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As more of us become educated about the toxic ingredients in everyday products, it's no wonder that we're moving away from synthetic chemicals and choosing natural items. Whether it's pesticides in produce, phthalates in cosmetics, or chemicals in our cookware, it's not worth risking the potential long-term health effects.
Fortunately, there are plenty of synthetic-free options these days — and when it comes to self-care, kaolin clay is a winner. In this guide, we'll share all you need to know about this ancient mineral that's popping up in everything from skincare and haircare products to cosmetics, deodorant, and toothpaste.
Also known as China clay, white clay, or kaolinite, kaolin clay is a mineral that's naturally found in the earth, especially in moist climates. Kaolinite is mined all over the world, including China, India, France, Australia, Morocco, Brazil, and the United States (particularly in the state of Georgia). It has a soft, compact, clay-like texture that is soft yet resilient.
Kaolin clay is composed primarily of the mineral kaolinite as well as silica, magnesium, calcium, iron, sodium, and zinc. (All minerals we need for good health!) Although kaolinite usually has a white color, its hue will vary based on the exact mineral composition of the soil where it originates. For example, kaolin clay rich in iron oxide will have a more reddish shade while kaolinite with a higher degree of plant material will result in green clay.
While we're seeing kaolin enjoying more popularity in recent years, it was used as a medicinal clay to treat rashes, inflammation, and other maladies as far back as ancient Egypt. Years later in the early 1900s, it was even used as a treatment for cholera. Although it's mostly used externally today, kaolin is still sometimes ingested to treat digestive issues or act as an anti-diarrheal.
The U.S. Food and Drug Administration (FDA) deems kaolin to be generally recognized as safe for such uses, but always talk to your physician before taking any supplement, even if it's natural. There aren't many reported side effects for taking kaolin internally, but it could cause constipation and negatively interact with other medications.
For our purposes, we'll stick to the external uses of kaolin clay, which offer plenty of advantages. More recent studies show that because of its "adsorption and absorption capacities" and "extremely fine particle size," kaolin minerals can "remove oils, secretions, toxins, and contaminants from the skin."
You can use kaolin in the form of clay or clay powder to:
There are many uses for kaolin clay. Keep in mind that not all kaolin clay products are designed to use on your body. Avoid industrial-grade clays that are intended for household applications or other uses like pottery-making or insect repellent. Always read the labels carefully and only buy high-quality, 100% pure kaolin clay from reputable brands that are transparent about ingredients. Below are some fantastic ways you can include kaolin clay as part of your self-care routine.
More than anything, kaolin is known as a must-have ingredient for natural skincare. From reducing breakouts and soothing flare-ups to exfoliating skin to reveal a smooth and luminous appearance, this multipurpose clay works great as a facial mask, scrub, or cleanser. Give these a try:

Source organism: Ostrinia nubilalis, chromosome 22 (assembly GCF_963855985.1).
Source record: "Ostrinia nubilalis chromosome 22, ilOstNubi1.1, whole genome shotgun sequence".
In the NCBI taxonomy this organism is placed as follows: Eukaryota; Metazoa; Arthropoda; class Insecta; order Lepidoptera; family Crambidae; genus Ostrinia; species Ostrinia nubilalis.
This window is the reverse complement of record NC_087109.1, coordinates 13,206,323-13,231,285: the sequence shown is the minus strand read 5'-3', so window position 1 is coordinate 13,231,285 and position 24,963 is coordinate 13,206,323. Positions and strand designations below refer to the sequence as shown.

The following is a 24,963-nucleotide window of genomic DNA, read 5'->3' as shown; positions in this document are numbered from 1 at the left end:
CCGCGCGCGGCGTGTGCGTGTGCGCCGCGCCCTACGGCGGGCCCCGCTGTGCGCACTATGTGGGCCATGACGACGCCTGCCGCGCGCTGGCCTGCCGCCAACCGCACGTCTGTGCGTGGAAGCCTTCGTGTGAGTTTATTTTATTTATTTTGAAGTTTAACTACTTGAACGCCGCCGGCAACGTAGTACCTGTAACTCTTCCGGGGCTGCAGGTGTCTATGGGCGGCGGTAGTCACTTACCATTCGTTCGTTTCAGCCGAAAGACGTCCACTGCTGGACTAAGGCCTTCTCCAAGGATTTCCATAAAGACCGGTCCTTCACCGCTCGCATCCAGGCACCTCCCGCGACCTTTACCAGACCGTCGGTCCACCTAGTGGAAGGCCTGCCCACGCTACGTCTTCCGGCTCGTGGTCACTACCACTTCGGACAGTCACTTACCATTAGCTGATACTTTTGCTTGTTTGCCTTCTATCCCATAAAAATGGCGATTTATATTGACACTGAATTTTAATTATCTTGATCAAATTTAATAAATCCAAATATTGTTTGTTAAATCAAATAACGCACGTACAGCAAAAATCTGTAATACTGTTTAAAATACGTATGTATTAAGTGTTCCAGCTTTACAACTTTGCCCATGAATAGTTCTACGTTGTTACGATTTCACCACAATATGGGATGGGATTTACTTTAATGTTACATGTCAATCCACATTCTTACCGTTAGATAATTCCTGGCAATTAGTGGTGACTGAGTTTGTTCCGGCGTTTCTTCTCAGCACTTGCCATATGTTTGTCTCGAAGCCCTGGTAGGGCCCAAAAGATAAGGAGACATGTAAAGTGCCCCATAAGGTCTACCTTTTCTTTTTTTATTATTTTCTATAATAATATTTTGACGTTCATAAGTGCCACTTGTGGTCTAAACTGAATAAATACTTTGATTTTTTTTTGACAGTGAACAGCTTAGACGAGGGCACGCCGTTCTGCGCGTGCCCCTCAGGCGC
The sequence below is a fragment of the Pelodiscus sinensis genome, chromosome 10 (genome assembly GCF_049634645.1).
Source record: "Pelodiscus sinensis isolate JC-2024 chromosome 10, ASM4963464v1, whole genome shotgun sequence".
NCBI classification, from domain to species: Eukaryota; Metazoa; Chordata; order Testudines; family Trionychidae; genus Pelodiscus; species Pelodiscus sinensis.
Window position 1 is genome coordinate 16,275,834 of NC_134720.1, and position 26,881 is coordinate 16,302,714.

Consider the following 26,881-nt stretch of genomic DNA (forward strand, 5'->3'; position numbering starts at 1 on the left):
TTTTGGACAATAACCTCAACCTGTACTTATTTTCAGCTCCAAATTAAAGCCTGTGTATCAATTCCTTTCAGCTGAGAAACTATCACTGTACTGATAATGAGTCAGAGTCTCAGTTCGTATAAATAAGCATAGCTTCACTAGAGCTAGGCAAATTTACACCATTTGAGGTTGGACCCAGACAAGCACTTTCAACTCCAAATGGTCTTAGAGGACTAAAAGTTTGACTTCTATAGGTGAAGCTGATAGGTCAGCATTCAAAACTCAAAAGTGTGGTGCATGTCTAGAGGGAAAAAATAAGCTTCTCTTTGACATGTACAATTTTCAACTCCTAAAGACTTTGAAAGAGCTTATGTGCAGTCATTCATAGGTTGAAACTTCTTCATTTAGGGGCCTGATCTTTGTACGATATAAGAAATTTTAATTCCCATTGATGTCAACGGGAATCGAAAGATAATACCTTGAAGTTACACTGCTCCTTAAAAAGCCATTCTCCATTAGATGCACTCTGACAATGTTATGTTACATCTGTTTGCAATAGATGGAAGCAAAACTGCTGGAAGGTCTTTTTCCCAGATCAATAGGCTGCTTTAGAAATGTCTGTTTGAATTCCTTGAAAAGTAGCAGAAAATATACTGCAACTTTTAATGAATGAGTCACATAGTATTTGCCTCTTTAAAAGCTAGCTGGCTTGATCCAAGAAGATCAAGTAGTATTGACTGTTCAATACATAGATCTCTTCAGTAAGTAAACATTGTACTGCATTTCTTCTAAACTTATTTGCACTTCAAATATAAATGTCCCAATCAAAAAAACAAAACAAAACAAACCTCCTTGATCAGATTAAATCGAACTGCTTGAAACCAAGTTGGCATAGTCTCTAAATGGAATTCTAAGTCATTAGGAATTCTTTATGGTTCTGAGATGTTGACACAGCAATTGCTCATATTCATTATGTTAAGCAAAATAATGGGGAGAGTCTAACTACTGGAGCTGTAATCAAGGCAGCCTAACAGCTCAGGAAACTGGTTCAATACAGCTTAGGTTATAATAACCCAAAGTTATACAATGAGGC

Along with skincare products, kaolinite is becoming a go-to cosmetic clay that offers a natural, skin-enhancing alternative to chemical-laden products. Before making your next makeup run, consider these customer favorites:
Kaolinite isn't just great for taking care of your skin — this natural clay does wonders for your oral hygiene. You can find it in tooth powders for a gently cleansing effect. Here are some products to consider:
The detoxifying and absorbent qualities of kaolin can help clean and soothe the scalp. Along with removing dirt and impurities that can build up from shampoos and conditioners, it can also remove excess oil. (You can even use it as a natural dry shampoo if you like.) Whether you're looking for a hair clay mask, styling paste, or other hair product, be sure to read the entire ingredient list to avoid any artificial colors, fragrances, and chemical additives.
In general, all kaolin clays are safe to use and they act similarly to one another. Still, there are some distinctions between them. Here's what you need to know about these clays so you can make an informed decision when shopping.
It seems that no matter what cutting-edge concoction the latest skincare or beauty brand comes up with, a return to basics is what most of us are seeking. We are continuously exposed to harmful chemicals in the environment and even our own homes, so it's more important than ever to reduce the risk and opt for natural, synthetic-free products whenever possible.
Kaolin clay is one way you can clean up your self-care routine. It's an effective ingredient that can draw out impurities from your skin, teeth, and hair to let your natural beauty shine.
Now that you know more about kaolin clay and its many benefits and uses, there's no doubt you'll be adding it to your wishlist. For more ideas on how to adopt a more natural and chemical-free lifestyle, be sure to check out the Primal Life Organics blog loaded with the top tips, trends, and techniques for living your healthiest and happiest life.
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